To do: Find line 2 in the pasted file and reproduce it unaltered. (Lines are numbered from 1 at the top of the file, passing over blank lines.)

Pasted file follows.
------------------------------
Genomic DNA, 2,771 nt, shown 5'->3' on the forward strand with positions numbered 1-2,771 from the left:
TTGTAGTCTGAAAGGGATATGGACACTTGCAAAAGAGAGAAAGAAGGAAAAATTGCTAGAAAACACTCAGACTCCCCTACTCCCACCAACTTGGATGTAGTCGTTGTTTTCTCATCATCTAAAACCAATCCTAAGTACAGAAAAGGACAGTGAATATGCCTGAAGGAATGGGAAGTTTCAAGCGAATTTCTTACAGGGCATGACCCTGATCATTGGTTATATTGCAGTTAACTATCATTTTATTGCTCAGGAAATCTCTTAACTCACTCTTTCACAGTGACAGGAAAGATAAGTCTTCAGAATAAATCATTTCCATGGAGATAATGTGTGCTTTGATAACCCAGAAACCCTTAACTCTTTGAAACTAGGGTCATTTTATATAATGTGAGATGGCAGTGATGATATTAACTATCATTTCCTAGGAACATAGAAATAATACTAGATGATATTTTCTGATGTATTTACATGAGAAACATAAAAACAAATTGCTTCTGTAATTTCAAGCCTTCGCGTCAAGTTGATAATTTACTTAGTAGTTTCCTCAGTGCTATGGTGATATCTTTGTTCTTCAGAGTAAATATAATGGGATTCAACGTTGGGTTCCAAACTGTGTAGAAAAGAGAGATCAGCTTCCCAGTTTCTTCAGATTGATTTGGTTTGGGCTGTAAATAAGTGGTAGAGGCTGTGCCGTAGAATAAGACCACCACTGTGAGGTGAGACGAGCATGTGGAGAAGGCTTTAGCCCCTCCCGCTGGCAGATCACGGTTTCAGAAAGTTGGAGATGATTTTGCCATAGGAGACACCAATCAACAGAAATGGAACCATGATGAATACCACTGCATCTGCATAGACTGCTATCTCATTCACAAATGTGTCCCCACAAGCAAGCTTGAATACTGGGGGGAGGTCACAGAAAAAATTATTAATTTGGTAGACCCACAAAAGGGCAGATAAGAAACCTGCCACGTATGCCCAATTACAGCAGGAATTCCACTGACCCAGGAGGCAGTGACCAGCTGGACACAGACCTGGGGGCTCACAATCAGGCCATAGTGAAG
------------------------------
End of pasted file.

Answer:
TTGTAGTCTGAAAGGGATATGGACACTTGCAAAAGAGAGAAAGAAGGAAAAATTGCTAGAAAACACTCAGACTCCCCTACTCCCACCAACTTGGATGTAGTCGTTGTTTTCTCATCATCTAAAACCAATCCTAAGTACAGAAAAGGACAGTGAATATGCCTGAAGGAATGGGAAGTTTCAAGCGAATTTCTTACAGGGCATGACCCTGATCATTGGTTATATTGCAGTTAACTATCATTTTATTGCTCAGGAAATCTCTTAACTCACTCTTTCACAGTGACAGGAAAGATAAGTCTTCAGAATAAATCATTTCCATGGAGATAATGTGTGCTTTGATAACCCAGAAACCCTTAACTCTTTGAAACTAGGGTCATTTTATATAATGTGAGATGGCAGTGATGATATTAACTATCATTTCCTAGGAACATAGAAATAATACTAGATGATATTTTCTGATGTATTTACATGAGAAACATAAAAACAAATTGCTTCTGTAATTTCAAGCCTTCGCGTCAAGTTGATAATTTACTTAGTAGTTTCCTCAGTGCTATGGTGATATCTTTGTTCTTCAGAGTAAATATAATGGGATTCAACGTTGGGTTCCAAACTGTGTAGAAAAGAGAGATCAGCTTCCCAGTTTCTTCAGATTGATTTGGTTTGGGCTGTAAATAAGTGGTAGAGGCTGTGCCGTAGAATAAGACCACCACTGTGAGGTGAGACGAGCATGTGGAGAAGGCTTTAGCCCCTCCCGCTGGCAGATCACGGTTTCAGAAAGTTGGAGATGATTTTGCCATAGGAGACACCAATCAACAGAAATGGAACCATGATGAATACCACTGCATCTGCATAGACTGCTATCTCATTCACAAATGTGTCCCCACAAGCAAGCTTGAATACTGGGGGGAGGTCACAGAAAAAATTATTAATTTGGTAGACCCACAAAAGGGCAGATAAGAAACCTGCCACGTATGCCCAATTACAGCAGGAATTCCACTGACCCAGGAGGCAGTGACCAGCTGGACACAGACCTGGGGGCTCACAATCAGGCCATAGTGAAG